The Classic Edition of this foundational text includes a new preface from Holly A. Tuokko, examining how the field of Mild Cognitive Impairment (MCI) has developed since first publication. Bringing together research from multiple studies and perspectives from various countries, the volume identifies MCI as an important clinical transition between normal aging and the early stages of Alzheimer's disease (AD).
The up-to-date preface highlights the expansion in research, examining the benefits of various pharmacological, cognitive and behavioral approaches to intervention. Influenced by recent findings in neuroplasticity across the lifespan, the book recognizes the importance of intervention at the earliest stages of the decline trajectory. It revisits the contested diagnostic approaches for MCI as well as the varying prevalence of MCI internationally, yet points to the need for further longitudinal studies to fully understand the condition.
Mild Cognitive Impairment continues to provide a comprehensive resource for clinicians, researchers and students involved in the study, diagnosis, treatment and rehabilitation of people with MCI.
Table of Contents
About the editors
List of contributors
From the series editor
Introduction to the Classic Edition
- An overview of mild cognitive impairment
HOLLY A. TUOKKO AND IAN MCDOWELL
General Population Research on MCI
2 The PAQUID study
COLETTE FABRIGOULE, PASCALE BARBERGER-GATEAU, AND JEAN-FRANÇOIS DARTIGUES
3 Cognitive impairment in elderly persons without dementia: Findings from the Kungsholmen Project
KATIE PALMER, LARS BACKMAN, BRENT J. SMALL, AND LAURA FRATIGLIONI
4 Population levels of mild cognitive impairment in England and Wales
JANE FLEMING, FIONA E. MATTHEWS, MARK CHATFIELD, AND CAROL BRAYNE
5 The Melbourne Aging Study
ALEXANDER COLLIE, PAUL MARUFF, DAVID G. DARBY, COLIN MASTERS, AND JON CURRIE
6 Mild cognitive impairment in the Religious Orders Study
ROBERT S. WILSON, NEELUM T. AGGARWAL, AND DAVID A. BENNETT
7 A perspective from the Mayo Clinic
GLENN SMITH, MARY MACHULDA, AND KEJAL KANTARCI
8 Prediction of probable Alzheimer's disease: The Sunnybrook Memory Study
MARY C. TIERNEY
9 Studies in the Leipzig Memory Clinic: Contribution to the concept of mild cognitive impairment
HENRIKE WOLF AND HERMANN-JOSEF GERTZ
10 Emerging pharmacological therapies for mild cognitive impairment
11 Cognition-based therapies and mild cognitive impairment
ROBERT T. WOODS AND LINDA CLARE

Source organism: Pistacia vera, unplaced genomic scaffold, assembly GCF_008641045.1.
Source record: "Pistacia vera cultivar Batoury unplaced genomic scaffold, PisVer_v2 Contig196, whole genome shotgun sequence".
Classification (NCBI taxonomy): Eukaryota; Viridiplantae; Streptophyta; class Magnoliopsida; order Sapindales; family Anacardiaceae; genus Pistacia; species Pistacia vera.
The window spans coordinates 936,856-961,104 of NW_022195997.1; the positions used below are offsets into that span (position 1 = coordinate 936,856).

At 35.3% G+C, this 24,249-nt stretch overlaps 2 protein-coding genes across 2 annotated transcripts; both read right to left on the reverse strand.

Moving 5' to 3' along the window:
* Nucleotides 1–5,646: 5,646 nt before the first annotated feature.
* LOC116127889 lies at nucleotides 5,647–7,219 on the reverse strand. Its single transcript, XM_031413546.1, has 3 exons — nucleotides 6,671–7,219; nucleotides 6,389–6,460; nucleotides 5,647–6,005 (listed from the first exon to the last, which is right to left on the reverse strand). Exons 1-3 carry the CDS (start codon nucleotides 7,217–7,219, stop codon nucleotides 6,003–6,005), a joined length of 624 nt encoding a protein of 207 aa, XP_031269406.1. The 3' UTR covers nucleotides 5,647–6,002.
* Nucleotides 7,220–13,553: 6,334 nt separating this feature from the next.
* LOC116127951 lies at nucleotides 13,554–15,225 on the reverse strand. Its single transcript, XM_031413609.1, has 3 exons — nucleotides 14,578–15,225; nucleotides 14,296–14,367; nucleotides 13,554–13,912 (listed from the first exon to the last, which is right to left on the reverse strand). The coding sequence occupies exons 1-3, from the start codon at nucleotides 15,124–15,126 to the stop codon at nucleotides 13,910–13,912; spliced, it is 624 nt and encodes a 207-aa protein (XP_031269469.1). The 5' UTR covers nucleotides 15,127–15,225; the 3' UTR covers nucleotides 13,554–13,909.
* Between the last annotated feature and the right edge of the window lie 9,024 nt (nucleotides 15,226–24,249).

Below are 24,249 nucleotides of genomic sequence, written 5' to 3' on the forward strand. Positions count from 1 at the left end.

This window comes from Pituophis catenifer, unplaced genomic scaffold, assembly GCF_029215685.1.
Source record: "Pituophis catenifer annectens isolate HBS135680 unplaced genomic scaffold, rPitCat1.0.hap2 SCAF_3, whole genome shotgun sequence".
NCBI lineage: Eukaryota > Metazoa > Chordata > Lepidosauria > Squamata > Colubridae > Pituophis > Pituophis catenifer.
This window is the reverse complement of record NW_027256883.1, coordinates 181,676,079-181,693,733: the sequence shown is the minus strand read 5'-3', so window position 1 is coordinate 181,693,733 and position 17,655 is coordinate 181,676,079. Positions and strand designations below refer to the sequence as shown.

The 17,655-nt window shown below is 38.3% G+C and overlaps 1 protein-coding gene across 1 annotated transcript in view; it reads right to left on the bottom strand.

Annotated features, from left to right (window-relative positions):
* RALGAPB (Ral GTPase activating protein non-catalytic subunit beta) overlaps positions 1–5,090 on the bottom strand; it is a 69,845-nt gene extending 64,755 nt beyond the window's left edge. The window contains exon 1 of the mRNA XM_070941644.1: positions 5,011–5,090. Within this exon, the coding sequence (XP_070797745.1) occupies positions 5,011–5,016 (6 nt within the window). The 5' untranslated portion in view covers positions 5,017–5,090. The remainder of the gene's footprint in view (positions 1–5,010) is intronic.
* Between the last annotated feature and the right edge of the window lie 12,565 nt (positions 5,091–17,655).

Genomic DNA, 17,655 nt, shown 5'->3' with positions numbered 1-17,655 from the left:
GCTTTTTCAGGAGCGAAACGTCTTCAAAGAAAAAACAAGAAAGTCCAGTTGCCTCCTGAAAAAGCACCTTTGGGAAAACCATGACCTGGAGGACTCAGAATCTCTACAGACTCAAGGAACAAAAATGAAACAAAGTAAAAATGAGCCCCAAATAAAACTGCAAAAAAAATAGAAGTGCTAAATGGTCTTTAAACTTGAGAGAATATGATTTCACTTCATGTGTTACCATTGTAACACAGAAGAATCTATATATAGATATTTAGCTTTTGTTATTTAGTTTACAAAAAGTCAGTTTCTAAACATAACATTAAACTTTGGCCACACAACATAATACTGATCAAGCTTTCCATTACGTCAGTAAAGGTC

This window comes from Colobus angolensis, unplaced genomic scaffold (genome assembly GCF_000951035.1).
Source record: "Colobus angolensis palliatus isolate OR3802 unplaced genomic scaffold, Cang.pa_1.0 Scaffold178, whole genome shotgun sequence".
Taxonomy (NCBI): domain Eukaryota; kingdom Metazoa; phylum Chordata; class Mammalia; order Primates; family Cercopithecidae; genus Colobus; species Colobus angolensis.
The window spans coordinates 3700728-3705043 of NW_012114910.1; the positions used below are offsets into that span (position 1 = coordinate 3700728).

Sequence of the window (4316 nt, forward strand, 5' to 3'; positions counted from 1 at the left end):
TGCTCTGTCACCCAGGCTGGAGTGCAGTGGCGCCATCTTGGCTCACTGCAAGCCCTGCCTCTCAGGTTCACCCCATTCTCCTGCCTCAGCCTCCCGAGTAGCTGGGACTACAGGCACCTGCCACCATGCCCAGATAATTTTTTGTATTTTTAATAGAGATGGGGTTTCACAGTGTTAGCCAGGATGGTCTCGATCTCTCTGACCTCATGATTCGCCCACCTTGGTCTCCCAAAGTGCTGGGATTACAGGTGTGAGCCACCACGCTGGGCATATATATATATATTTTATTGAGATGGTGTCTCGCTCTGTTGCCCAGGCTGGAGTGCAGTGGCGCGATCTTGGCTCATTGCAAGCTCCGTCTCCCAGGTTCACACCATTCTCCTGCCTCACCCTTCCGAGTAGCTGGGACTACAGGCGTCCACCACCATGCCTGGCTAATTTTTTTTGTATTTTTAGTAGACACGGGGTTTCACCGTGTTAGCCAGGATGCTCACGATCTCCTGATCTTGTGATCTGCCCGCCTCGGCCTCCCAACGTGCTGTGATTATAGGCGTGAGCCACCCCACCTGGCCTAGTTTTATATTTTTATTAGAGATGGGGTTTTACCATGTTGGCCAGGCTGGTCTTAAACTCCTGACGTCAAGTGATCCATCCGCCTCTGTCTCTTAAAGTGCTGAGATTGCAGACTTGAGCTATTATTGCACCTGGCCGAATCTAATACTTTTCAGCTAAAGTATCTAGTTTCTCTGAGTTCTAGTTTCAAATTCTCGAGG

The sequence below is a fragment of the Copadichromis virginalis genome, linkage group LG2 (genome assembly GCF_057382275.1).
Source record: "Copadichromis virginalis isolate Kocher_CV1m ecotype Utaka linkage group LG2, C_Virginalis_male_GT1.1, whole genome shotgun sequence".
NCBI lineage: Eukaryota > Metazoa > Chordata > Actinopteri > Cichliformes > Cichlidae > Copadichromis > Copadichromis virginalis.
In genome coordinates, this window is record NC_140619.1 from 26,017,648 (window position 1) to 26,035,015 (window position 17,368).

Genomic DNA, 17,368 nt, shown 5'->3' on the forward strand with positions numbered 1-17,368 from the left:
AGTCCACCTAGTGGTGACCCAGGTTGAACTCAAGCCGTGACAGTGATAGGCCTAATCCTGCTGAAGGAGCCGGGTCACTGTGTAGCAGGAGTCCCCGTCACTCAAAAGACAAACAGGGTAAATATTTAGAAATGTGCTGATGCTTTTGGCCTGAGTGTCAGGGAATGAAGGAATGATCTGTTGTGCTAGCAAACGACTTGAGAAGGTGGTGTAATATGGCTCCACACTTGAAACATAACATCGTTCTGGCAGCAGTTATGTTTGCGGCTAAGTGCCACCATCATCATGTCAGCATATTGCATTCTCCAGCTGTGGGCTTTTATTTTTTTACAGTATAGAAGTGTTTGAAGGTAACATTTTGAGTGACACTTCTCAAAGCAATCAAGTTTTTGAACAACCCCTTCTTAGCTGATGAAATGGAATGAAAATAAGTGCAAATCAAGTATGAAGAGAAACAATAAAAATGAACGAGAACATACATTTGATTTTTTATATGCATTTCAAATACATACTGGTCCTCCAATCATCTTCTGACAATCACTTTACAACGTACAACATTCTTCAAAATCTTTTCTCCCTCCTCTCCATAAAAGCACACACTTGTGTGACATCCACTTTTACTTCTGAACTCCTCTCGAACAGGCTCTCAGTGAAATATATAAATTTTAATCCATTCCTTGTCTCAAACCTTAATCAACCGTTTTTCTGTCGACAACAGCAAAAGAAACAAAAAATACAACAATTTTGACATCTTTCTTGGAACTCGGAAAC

12 Combined therapies in mild cognitive impairment
KEVIN PETERS AND GORDON WINOCUR
Summary and Future Directions
13 The future of mild cognitive impairment
HOLLY A. TUOKKO AND DAVID F. HULTSCH
Holly A. Tuokko was a Professor in the Department of Psychology and Institute on Aging and Lifelong Health at the University of Victoria. She was awarded Senior Investigator status through the Canadian Institutes of Health Research, Institute of Aging (2002–2007), for her program of research on mental health and aging.
David F. Hultsch was a Professor of Psychology at the University of Victoria from 1984 onward, with a major research focus on cognition and aging. He was a founder of the journal Aging, Neuropsychology, and Cognition, serving as co-editor for 10 years.
"This valuable volume brings the kind of broad perspective to mild cognitive impairment that has long been needed. Rather than basing conclusions on a single sample or framework, the editors have pulled together articles from leading research groups around the world. This is the kind of comprehensive approach that is needed for developing systematic and valid definitions of MCI and identifying better tools that make it possible to differentiate between benign memory changes in later life and the early signs of pathological processes." - Steven H. Zarit, Department of Human Development and Family Studies, The Pennsylvania State University, USA
"This volume provides the most comprehensive overview of mild cognitive impairment currently available. The conceptual and methodological challenges for studying MCI are tackled with rigor, and the complexities of defining the syndrome are not underestimated. This book is certain to become a classic text for those studying or researching cognitive agin, MCI and dementia, and for clinicians seeking an authoritative reference on the clinical manifestations of MCI." - Kaarin J. Anstey, Centre for Mental Health Research, Australian National University, Australia
"The editors of this book have done a great job. The description of the issues is laid out in a well-written introduction, making the descriptions of the research papers very accessible, even to the less well-informed reader. The conclusion likewise pulled together the various strands, including defining what still needs to be done to further refine the concept of MCI." - Graham A. Jackson, Laverndale Hospital, Scotland. In Dementia, August, 2008